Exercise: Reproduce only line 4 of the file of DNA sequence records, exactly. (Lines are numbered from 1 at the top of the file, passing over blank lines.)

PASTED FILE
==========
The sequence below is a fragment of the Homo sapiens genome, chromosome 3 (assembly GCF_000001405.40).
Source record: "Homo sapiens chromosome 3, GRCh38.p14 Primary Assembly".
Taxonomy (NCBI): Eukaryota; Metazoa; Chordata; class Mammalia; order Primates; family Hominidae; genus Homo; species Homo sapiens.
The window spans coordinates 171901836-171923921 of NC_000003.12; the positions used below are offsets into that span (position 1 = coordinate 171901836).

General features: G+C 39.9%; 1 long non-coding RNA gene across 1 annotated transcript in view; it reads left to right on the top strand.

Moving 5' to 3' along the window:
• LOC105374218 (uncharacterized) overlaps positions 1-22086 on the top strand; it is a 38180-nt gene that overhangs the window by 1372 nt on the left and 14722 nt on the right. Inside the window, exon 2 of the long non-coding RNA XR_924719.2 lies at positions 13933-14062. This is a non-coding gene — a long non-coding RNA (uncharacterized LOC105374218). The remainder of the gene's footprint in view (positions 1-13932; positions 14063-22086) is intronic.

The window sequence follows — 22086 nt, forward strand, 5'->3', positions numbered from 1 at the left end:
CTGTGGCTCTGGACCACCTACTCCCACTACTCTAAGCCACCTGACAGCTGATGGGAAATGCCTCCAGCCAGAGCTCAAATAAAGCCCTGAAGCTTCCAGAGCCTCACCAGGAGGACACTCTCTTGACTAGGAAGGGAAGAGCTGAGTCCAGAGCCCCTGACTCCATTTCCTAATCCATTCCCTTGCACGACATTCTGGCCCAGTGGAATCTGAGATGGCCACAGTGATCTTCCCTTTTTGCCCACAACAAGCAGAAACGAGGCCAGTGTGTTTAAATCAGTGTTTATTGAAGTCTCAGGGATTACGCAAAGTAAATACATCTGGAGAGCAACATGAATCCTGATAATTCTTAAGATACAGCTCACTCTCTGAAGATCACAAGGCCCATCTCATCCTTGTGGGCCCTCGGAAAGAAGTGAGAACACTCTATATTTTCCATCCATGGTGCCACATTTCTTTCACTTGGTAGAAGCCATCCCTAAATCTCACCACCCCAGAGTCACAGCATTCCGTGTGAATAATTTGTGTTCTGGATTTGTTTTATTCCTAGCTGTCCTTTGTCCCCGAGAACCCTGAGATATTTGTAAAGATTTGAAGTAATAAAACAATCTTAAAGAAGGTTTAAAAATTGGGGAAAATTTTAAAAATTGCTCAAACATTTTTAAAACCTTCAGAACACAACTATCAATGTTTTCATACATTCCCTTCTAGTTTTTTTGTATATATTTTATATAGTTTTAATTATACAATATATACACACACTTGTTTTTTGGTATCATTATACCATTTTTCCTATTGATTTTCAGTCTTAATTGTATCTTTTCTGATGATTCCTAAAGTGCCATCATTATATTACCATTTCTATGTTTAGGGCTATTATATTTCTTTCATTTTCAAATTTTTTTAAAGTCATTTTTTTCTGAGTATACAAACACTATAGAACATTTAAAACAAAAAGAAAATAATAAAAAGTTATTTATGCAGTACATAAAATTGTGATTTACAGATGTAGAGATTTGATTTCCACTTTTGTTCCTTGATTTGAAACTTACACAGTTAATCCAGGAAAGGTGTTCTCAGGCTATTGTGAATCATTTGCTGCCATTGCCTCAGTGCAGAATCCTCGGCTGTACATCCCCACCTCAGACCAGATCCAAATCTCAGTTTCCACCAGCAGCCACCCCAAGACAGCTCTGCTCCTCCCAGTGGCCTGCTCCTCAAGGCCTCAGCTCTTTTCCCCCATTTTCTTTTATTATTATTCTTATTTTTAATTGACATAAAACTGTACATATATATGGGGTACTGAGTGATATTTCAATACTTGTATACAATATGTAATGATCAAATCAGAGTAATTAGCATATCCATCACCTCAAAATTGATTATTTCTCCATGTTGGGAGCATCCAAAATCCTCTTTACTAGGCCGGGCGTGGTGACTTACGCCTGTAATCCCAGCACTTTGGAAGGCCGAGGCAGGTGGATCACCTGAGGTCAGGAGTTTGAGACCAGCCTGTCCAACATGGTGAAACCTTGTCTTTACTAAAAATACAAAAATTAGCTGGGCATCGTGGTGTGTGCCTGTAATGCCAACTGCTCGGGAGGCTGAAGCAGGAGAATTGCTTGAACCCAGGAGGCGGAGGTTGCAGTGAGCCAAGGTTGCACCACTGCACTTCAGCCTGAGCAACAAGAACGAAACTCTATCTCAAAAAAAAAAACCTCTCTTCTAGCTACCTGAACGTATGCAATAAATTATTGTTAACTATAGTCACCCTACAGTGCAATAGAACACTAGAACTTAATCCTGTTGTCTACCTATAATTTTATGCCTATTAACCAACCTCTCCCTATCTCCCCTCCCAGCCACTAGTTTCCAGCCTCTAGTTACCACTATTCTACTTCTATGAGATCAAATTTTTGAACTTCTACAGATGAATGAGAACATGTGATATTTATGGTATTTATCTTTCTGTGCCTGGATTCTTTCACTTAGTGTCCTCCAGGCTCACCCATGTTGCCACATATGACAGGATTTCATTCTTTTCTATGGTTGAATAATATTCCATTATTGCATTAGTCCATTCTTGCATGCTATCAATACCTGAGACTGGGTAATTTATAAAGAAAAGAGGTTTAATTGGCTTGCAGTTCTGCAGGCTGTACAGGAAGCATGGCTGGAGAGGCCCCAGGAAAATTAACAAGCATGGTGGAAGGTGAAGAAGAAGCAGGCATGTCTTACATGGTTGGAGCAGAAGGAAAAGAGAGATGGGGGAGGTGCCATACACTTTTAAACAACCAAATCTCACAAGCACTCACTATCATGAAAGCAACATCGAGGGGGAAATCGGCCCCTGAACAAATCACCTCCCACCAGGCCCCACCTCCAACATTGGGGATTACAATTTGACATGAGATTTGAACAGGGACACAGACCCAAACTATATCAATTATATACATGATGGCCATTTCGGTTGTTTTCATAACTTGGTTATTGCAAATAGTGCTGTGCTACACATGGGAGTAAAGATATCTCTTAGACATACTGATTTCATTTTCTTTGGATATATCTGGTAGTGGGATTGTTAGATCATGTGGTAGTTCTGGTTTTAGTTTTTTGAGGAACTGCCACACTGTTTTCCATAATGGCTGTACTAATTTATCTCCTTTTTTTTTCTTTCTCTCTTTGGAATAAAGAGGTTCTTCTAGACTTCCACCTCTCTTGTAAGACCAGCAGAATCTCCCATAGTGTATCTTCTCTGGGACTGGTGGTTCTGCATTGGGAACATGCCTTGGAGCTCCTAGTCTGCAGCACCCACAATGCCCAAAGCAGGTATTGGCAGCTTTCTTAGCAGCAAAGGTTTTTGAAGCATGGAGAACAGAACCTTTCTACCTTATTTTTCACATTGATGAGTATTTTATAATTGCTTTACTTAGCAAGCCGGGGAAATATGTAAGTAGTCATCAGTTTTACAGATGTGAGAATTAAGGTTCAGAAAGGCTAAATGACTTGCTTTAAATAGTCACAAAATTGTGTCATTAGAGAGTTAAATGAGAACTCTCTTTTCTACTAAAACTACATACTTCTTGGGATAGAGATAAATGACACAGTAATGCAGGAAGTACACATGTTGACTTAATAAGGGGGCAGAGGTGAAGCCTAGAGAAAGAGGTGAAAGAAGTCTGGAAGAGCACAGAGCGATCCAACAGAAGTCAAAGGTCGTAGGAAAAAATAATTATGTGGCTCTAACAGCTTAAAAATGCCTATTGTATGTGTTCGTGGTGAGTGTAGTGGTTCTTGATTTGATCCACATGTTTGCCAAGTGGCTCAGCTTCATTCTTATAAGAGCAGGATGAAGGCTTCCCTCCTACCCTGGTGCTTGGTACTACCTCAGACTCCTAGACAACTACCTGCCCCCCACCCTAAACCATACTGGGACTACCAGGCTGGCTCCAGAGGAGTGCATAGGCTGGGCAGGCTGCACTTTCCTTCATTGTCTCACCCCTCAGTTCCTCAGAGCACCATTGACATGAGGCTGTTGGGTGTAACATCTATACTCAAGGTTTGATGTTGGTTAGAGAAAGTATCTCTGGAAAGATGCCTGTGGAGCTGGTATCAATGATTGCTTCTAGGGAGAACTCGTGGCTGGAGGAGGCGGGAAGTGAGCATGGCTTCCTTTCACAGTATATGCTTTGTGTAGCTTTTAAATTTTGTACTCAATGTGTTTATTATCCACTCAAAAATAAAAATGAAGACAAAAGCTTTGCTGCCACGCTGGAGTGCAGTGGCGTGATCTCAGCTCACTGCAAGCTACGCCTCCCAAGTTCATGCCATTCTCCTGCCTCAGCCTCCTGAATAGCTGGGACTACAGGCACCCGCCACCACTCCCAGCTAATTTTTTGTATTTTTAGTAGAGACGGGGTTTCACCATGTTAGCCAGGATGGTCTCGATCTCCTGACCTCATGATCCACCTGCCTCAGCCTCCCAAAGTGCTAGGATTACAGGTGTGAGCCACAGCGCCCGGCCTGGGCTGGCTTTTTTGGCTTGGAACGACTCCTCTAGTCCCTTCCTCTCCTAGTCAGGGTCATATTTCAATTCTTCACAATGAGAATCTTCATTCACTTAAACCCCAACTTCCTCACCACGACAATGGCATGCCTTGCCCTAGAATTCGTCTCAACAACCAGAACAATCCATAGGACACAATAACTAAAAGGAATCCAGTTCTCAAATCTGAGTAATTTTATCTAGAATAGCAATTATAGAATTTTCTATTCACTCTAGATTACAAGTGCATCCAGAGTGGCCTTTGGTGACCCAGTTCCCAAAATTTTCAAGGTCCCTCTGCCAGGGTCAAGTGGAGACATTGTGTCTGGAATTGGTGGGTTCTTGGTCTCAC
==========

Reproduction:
The window spans coordinates 171901836-171923921 of NC_000003.12; the positions used below are offsets into that span (position 1 = coordinate 171901836).